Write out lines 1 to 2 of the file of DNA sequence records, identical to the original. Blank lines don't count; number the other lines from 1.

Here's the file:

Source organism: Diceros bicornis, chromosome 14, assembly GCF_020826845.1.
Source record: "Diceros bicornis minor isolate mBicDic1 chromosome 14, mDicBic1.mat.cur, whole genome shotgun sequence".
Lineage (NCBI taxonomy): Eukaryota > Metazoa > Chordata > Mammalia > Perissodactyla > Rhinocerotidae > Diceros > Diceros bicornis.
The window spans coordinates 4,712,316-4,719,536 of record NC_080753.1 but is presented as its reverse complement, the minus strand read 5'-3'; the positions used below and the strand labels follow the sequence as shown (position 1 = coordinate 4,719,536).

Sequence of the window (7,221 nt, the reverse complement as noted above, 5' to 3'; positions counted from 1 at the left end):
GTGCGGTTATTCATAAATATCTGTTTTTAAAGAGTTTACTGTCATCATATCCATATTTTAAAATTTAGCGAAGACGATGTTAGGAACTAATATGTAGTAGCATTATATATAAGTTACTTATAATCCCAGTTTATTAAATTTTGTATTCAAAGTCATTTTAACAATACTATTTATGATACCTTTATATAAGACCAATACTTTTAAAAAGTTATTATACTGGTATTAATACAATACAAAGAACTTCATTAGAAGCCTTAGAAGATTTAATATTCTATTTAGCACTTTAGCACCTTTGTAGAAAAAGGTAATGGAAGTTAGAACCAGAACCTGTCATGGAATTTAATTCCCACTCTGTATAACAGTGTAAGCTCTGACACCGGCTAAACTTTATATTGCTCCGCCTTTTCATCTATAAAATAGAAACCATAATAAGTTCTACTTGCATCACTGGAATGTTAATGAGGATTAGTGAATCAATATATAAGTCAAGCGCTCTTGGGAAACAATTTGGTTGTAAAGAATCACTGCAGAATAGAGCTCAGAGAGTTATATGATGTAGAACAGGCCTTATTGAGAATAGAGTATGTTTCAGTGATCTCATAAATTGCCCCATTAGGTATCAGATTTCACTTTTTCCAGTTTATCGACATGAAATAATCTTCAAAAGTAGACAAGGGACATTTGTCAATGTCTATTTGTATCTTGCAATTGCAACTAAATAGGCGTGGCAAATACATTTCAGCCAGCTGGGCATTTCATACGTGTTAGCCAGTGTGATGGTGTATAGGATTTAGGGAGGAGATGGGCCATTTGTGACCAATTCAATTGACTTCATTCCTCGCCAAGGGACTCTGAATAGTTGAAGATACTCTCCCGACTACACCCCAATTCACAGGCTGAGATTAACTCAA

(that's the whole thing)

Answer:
Source organism: Diceros bicornis, chromosome 14, assembly GCF_020826845.1.
Source record: "Diceros bicornis minor isolate mBicDic1 chromosome 14, mDicBic1.mat.cur, whole genome shotgun sequence".